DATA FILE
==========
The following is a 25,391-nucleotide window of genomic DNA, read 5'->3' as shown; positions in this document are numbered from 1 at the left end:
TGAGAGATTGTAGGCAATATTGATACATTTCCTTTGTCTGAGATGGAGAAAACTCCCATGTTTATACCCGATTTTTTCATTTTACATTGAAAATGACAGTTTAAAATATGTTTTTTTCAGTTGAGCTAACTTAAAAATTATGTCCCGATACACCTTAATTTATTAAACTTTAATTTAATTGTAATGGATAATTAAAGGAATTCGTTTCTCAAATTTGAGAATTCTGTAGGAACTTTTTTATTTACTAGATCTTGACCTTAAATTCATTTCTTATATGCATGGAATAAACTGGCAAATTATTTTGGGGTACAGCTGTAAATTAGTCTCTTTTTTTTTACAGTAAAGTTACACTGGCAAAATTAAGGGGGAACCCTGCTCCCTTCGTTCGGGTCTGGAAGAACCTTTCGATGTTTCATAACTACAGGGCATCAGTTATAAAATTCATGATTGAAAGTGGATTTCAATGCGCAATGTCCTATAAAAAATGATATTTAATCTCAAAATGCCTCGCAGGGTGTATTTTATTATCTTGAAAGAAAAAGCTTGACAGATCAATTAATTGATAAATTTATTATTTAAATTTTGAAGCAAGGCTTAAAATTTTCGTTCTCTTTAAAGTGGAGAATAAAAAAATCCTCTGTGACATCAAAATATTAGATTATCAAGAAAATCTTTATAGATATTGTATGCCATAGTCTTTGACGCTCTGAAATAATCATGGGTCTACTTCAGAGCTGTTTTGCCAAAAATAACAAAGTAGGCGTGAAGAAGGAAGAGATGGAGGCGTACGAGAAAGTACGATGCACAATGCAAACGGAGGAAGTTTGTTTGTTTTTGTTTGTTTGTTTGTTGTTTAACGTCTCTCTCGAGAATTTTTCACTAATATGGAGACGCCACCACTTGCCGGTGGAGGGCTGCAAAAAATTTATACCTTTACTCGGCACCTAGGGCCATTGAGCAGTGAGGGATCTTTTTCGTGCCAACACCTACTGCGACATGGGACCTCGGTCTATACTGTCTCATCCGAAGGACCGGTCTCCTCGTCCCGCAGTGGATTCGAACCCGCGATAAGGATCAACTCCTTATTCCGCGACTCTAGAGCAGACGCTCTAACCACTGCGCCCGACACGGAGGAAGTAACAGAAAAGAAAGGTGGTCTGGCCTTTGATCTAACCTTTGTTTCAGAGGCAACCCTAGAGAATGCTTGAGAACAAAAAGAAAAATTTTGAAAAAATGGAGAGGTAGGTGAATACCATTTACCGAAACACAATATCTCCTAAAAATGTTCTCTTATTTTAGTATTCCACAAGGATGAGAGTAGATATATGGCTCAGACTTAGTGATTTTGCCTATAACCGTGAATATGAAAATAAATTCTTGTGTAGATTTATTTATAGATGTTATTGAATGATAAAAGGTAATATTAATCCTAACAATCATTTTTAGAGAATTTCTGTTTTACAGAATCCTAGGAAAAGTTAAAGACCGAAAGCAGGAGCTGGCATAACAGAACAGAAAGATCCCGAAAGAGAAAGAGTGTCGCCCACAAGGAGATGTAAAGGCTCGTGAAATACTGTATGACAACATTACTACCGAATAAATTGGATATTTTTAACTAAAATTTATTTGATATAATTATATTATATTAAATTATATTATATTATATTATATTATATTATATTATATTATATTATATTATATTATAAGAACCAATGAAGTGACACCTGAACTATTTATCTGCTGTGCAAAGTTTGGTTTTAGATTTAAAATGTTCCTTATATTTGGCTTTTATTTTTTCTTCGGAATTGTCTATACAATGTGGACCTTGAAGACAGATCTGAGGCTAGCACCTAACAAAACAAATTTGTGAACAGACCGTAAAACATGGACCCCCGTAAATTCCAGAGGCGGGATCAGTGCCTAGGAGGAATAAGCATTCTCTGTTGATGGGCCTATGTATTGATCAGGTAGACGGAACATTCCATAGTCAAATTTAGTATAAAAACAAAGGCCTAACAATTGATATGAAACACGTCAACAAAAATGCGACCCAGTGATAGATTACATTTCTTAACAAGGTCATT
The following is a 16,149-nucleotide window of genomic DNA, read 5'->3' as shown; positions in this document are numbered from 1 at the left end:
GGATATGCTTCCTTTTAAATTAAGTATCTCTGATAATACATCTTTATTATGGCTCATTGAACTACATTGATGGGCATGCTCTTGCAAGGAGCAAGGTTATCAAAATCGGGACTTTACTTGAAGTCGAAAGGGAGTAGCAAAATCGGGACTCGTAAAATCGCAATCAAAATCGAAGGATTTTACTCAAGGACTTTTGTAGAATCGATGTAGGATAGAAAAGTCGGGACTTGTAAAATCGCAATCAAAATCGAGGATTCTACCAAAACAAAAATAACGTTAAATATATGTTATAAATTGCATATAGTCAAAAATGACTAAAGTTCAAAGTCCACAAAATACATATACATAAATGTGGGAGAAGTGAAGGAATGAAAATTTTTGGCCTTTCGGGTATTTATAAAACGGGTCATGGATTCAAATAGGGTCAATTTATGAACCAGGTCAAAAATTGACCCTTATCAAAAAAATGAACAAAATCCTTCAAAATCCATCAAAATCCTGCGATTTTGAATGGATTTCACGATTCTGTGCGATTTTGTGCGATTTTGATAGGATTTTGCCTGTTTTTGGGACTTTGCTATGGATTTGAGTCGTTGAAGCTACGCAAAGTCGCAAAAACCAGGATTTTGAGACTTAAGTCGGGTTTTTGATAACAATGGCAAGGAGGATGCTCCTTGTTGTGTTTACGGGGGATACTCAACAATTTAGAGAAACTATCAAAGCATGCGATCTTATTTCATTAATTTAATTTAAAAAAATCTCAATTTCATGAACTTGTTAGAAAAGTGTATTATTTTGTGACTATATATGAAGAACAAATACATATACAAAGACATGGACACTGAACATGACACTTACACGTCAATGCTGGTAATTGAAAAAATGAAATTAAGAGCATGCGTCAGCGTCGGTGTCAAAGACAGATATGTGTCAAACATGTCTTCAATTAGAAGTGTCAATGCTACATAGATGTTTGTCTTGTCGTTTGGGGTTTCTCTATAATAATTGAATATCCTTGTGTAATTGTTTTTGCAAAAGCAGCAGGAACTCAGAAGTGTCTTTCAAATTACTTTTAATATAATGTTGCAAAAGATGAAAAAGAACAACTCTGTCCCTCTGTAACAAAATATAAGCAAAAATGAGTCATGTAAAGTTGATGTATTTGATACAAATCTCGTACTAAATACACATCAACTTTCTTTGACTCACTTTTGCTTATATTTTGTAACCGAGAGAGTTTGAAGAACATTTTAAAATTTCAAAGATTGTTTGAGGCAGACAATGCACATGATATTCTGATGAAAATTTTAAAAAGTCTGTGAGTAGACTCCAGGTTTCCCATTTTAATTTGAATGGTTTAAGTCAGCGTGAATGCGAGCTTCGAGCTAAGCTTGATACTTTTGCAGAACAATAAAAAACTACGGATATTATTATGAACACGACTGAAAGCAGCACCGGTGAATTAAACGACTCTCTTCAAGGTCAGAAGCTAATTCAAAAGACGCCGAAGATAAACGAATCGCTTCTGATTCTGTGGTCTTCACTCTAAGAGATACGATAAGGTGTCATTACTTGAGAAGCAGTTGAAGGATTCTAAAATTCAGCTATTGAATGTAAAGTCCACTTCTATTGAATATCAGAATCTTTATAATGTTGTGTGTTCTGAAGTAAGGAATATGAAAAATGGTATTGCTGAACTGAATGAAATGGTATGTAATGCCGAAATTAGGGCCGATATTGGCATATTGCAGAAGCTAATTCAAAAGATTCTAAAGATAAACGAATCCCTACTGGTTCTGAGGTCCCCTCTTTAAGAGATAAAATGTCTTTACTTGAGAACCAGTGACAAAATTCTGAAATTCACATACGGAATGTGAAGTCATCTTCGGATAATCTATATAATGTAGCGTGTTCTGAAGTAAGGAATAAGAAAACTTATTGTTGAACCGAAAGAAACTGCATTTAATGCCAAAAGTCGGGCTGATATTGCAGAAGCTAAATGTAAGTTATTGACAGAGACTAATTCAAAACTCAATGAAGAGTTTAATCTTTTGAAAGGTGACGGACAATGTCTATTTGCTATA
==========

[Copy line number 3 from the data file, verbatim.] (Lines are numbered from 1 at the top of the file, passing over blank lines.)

The following is a 16,149-nucleotide window of genomic DNA, read 5'->3' as shown; positions in this document are numbered from 1 at the left end: